“Of course,” Fiona continued heedlessly, “the fact you left the cat in the box for six months might have tipped the probability toward the cat being dead, but don’t let that little factoid get in the way of your paper for Nature.” Fiona burst into laughter and left the lab in a bubble of hilarity.
“Ha ha,” Gerald said humorlessly to the dustpan, but it was too busy to hear his sarcasm.
Gerald sighed as he emptied the cat’s remains into the bin by the door. From the quantum box, he extracted the radiation detector/gas-release device he’d built specifically for this experiment and sat glumly at his bench, staring at it. PURCHASE ISSUE 010 TO READ THE REST.
The creature inside of Dr. August Wilka’s brain says, “You have a growth on your right lung. It is three centimeters wide. Its position compromises your esophagus.”
Wilka knows that the voice belongs to a thalamic parasite, Hypothalamicus spp., named because they were first observed in the hypothalamus. But these organisms go by other names, too—demons, death dogs, aliens—the use of which would be frowned upon in his profession.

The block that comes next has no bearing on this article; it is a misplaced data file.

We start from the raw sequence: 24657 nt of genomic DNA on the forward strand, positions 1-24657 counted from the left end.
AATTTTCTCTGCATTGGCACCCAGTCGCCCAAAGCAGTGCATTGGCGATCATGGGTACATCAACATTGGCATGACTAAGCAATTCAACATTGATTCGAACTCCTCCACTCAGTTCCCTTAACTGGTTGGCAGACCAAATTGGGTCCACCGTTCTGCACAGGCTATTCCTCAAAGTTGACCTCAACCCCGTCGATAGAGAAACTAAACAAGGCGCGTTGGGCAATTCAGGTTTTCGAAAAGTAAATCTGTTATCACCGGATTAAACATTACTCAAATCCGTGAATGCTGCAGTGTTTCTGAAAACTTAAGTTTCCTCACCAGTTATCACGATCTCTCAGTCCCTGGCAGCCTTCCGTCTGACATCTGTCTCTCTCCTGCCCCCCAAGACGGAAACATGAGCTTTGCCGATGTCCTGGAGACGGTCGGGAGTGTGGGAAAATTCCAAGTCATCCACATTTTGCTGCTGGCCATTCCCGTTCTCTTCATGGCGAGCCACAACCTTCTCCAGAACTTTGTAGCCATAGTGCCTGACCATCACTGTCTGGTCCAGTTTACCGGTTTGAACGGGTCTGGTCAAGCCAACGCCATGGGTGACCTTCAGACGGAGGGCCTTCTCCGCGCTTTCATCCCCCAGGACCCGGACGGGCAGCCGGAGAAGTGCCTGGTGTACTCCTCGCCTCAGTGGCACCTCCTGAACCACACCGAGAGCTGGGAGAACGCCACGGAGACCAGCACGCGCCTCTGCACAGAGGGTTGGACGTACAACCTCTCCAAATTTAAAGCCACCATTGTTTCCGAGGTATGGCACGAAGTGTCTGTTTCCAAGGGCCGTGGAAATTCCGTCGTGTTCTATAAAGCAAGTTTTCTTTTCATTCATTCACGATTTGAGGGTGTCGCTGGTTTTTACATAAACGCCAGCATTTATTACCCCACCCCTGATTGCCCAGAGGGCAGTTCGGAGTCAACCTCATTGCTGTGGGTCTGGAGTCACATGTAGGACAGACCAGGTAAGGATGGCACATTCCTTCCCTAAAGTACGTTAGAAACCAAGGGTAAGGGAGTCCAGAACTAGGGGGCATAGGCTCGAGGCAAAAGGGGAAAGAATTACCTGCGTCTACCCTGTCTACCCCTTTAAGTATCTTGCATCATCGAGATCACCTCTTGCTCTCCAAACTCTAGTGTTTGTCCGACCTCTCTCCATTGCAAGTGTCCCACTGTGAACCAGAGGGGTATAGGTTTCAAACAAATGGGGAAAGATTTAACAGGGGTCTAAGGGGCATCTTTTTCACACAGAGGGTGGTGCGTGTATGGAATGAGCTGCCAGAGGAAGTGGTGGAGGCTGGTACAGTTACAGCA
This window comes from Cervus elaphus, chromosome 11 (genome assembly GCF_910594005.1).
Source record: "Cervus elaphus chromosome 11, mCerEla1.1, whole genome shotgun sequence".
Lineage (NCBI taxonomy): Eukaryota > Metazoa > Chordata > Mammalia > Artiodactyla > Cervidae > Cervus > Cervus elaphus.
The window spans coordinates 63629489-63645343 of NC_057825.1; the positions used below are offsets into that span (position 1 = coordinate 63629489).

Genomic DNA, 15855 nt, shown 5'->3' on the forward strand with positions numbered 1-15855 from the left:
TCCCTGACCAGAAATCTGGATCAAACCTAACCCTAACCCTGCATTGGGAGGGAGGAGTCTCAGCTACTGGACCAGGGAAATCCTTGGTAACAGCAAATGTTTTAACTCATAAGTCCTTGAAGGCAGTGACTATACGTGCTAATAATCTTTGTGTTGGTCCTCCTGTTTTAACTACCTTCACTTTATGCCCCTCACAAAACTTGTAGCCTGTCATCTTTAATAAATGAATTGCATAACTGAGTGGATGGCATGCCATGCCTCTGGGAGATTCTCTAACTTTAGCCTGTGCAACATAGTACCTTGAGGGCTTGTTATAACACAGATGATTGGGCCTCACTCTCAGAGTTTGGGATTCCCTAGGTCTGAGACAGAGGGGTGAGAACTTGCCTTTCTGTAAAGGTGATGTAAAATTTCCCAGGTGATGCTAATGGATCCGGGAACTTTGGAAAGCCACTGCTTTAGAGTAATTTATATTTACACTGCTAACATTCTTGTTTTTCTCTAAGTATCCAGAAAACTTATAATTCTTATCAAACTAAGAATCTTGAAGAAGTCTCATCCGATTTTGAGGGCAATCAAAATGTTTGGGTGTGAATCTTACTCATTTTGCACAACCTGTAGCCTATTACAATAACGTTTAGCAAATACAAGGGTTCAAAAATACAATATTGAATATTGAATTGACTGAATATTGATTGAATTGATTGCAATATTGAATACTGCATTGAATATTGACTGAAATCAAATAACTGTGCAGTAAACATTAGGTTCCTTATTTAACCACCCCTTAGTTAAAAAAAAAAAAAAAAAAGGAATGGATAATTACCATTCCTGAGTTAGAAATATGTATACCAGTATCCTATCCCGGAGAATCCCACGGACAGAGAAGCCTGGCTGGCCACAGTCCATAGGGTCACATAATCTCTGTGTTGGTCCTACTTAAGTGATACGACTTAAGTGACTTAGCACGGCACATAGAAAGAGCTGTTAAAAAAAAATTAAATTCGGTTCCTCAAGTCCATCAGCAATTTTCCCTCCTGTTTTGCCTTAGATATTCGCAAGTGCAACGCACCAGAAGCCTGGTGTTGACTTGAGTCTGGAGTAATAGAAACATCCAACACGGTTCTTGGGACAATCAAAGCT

Wilka exhales a mouthful of smoke. This is part of his daily routine. If he comes back from work, lies face-up in bed and smokes a blunt, he doesn’t need to eat dinner. Staring at the print taped to his ceiling, all Wilka needs are the black soulful eyes of Socrates’s Phaedo, reimagined in acrylic by his favorite contemporary classicist.
“A growth?” Wilka asks.
The shadows from the window start to make strange shapes when he looks at them for too long, so instead he conjures the silhouette of the thoracic cavity: the heart thundering, each lung lobe ballooning, the rings of the trachea glowing white. PURCHASE ISSUE 010 TO READ THE REST.
If you’re reading this message, you’re in grave danger. I couldn’t send it to just anyone, especially not those closest to me. By now, any individual with even the slightest connection to Dr. Helen Jekyll – from blood relatives to social media acquaintances – has likely been identified and interrogated, or worse. That’s why I had to randomly blast this encrypted file across the internet, hoping that someone with the necessary skills could identify my S.O.S.